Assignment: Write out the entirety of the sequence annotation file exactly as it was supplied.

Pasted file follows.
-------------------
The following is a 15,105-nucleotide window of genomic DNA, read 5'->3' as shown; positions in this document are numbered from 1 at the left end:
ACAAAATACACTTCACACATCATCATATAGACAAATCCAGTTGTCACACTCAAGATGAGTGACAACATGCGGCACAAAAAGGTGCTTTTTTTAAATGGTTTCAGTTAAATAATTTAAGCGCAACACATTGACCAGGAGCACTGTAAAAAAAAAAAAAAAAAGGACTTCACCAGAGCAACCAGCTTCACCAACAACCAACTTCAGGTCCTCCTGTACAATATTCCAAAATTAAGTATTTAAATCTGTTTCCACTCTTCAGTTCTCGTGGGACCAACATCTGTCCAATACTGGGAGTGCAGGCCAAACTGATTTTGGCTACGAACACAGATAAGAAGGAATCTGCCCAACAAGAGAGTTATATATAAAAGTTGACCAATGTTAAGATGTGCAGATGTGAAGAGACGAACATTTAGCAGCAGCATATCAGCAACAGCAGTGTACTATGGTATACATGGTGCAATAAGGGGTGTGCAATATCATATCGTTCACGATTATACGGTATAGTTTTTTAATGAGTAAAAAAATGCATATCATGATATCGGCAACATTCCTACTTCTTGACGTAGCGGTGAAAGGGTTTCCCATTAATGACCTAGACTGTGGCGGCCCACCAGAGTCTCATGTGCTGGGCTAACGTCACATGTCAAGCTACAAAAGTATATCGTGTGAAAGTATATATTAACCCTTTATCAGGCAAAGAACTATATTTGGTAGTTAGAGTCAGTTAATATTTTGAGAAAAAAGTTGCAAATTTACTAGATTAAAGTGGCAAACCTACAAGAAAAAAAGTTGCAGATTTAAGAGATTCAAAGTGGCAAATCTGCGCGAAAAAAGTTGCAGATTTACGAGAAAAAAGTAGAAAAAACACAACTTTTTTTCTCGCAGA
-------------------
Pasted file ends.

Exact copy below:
The following is a 15,105-nucleotide window of genomic DNA, read 5'->3' as shown; positions in this document are numbered from 1 at the left end:
ACAAAATACACTTCACACATCATCATATAGACAAATCCAGTTGTCACACTCAAGATGAGTGACAACATGCGGCACAAAAAGGTGCTTTTTTTAAATGGTTTCAGTTAAATAATTTAAGCGCAACACATTGACCAGGAGCACTGTAAAAAAAAAAAAAAAAAGGACTTCACCAGAGCAACCAGCTTCACCAACAACCAACTTCAGGTCCTCCTGTACAATATTCCAAAATTAAGTATTTAAATCTGTTTCCACTCTTCAGTTCTCGTGGGACCAACATCTGTCCAATACTGGGAGTGCAGGCCAAACTGATTTTGGCTACGAACACAGATAAGAAGGAATCTGCCCAACAAGAGAGTTATATATAAAAGTTGACCAATGTTAAGATGTGCAGATGTGAAGAGACGAACATTTAGCAGCAGCATATCAGCAACAGCAGTGTACTATGGTATACATGGTGCAATAAGGGGTGTGCAATATCATATCGTTCACGATTATACGGTATAGTTTTTTAATGAGTAAAAAAATGCATATCATGATATCGGCAACATTCCTACTTCTTGACGTAGCGGTGAAAGGGTTTCCCATTAATGACCTAGACTGTGGCGGCCCACCAGAGTCTCATGTGCTGGGCTAACGTCACATGTCAAGCTACAAAAGTATATCGTGTGAAAGTATATATTAACCCTTTATCAGGCAAAGAACTATATTTGGTAGTTAGAGTCAGTTAATATTTTGAGAAAAAAGTTGCAAATTTACTAGATTAAAGTGGCAAACCTACAAGAAAAAAAGTTGCAGATTTAAGAGATTCAAAGTGGCAAATCTGCGCGAAAAAAGTTGCAGATTTACGAGAAAAAAGTAGAAAAAACACAACTTTTTTTCTCGCAGA